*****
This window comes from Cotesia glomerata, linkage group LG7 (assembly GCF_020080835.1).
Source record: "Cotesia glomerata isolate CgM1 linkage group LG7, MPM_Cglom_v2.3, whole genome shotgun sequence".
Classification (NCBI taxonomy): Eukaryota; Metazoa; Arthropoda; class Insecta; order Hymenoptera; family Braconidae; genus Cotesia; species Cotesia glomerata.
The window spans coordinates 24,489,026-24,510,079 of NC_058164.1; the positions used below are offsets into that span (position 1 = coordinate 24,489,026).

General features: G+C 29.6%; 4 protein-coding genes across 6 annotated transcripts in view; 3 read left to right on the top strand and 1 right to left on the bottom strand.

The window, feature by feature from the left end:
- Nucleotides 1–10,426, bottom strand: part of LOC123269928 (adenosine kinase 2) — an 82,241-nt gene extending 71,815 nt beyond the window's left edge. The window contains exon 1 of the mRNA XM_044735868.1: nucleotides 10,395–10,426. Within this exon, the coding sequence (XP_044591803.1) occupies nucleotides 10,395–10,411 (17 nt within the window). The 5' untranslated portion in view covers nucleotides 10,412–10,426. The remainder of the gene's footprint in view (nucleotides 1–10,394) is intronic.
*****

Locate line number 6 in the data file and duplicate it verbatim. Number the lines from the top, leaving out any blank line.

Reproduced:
The window, feature by feature from the left end: